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Relaxation Methods

What Can I do to Help Myself?

Think about things that will help you cope. Many people find listening to music very helpful. Focusing on music might help you forget about your tinnitus for a while. It can also help to mask the sound. Other people like to listen to recorded nature sounds, like ocean waves, the wind, or even crickets. Essentially, avoid complete silence to help cope with the effect of tinnitus.

Avoid anything that can make your tinnitus worse, such as smoking, alcohol and loud noise. If you are regularly exposed to loud noise at home or at work, wear earplugs or special earmuffs to protect your hearing and keep your tinnitus from getting worse.

Helpful Tips

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Avoid Silence

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Stop Smoking

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Eliminate Alcohol

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Avoid Loud Sounds

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Wear Hearing Protection

Tinnitus Research

Along the path a hearing signal travels to get from the inner ear to the brain, there are many places where things can go wrong to cause tinnitus. If scientists can understand what goes on in the brain to start tinnitus and cause it to persist, they can look for those places in the system where therapeutic intervention could stop tinnitus in its tracks.  Promising research directions into tinnitus treatments include:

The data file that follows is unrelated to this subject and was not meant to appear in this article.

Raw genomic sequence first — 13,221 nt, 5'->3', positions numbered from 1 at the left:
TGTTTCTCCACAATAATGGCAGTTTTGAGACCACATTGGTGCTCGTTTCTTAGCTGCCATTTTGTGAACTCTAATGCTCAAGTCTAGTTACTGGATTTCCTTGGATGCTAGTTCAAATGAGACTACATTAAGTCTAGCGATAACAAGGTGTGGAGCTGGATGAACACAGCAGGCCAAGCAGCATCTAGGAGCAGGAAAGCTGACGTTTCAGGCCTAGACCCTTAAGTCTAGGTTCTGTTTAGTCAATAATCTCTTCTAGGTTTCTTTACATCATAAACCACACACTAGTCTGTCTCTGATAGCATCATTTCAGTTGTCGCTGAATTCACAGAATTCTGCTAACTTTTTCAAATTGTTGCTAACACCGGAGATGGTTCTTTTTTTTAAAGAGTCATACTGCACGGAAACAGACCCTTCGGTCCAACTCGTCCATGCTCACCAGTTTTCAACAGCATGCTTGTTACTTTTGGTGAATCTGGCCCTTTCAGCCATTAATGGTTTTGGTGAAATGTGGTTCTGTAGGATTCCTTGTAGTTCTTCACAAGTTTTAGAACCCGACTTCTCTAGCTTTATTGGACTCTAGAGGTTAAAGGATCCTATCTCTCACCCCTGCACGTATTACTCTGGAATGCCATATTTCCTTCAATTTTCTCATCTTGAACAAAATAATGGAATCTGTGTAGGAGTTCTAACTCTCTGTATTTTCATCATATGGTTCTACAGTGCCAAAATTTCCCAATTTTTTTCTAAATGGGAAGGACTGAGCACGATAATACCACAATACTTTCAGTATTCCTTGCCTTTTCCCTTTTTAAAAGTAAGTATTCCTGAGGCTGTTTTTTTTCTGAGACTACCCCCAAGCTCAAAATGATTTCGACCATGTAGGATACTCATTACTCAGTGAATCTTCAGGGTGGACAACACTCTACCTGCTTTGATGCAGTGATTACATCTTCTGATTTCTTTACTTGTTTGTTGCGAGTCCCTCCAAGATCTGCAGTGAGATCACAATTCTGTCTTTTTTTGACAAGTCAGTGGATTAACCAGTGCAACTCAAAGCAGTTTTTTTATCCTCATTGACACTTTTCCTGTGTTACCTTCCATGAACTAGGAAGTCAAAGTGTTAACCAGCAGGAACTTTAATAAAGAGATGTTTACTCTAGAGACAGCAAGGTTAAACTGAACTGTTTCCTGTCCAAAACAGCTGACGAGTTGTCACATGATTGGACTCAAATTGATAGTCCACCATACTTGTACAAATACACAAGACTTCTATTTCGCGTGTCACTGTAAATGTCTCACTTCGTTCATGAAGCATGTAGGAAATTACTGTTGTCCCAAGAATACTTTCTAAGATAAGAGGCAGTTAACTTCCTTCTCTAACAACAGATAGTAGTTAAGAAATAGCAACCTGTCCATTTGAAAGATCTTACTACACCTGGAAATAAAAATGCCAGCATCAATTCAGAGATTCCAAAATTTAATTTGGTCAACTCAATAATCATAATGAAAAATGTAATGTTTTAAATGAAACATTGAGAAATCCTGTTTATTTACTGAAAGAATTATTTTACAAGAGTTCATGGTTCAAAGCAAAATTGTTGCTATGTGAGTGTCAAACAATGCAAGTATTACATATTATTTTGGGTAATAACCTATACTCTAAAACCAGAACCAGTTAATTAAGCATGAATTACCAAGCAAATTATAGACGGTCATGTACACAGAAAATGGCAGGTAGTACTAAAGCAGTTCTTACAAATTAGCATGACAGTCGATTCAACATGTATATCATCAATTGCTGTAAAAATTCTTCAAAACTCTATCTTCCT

The Future

Stimulation of brain areas involved in hearing.

Implantable devices already exist to reduce the trembling of Parkinson’s disease and the anxieties of obsessive-compulsive disorder. Similar devices could be developed to normalize the neural circuits involved in tinnitus.

Hyperactivity and deep brain stimulation

Researchers have observed hyperactivity in neural networks after exposing the ear to intense noise. Understanding specifically where in the brain this hyperactivity begins and how it spreads to other areas could lead to treatments that use deep brain stimulation to calm the neural networks and reduce tinnitus.

Resetting the tonotopic map

Researchers are exploring how to take advantage of the tonotopic map, which organizes neurons in the auditory cortex according to the frequency of the sound to which they respond. Previous research has shown a change in the organization of the tonotopic map after exposing the ear to intense noise. By understanding how these changes happen, researchers could develop techniques to bring the map back to normal and relieve tinnitus.

Repetitive transcranial magnetic stimulation (rTMS)

This technique, which uses a small device placed on the scalp to generate short magnetic pulses, is already being used to normalize electrical activity in the brains of people with epilepsy. Preliminary trials of rTMS in humans, funded by the NIDCD, are helping researchers pinpoint the best places in the brain to stimulate in order to suppress tinnitus. Researchers are also looking for ways to identify which people are most likely to respond well to stimulation devices.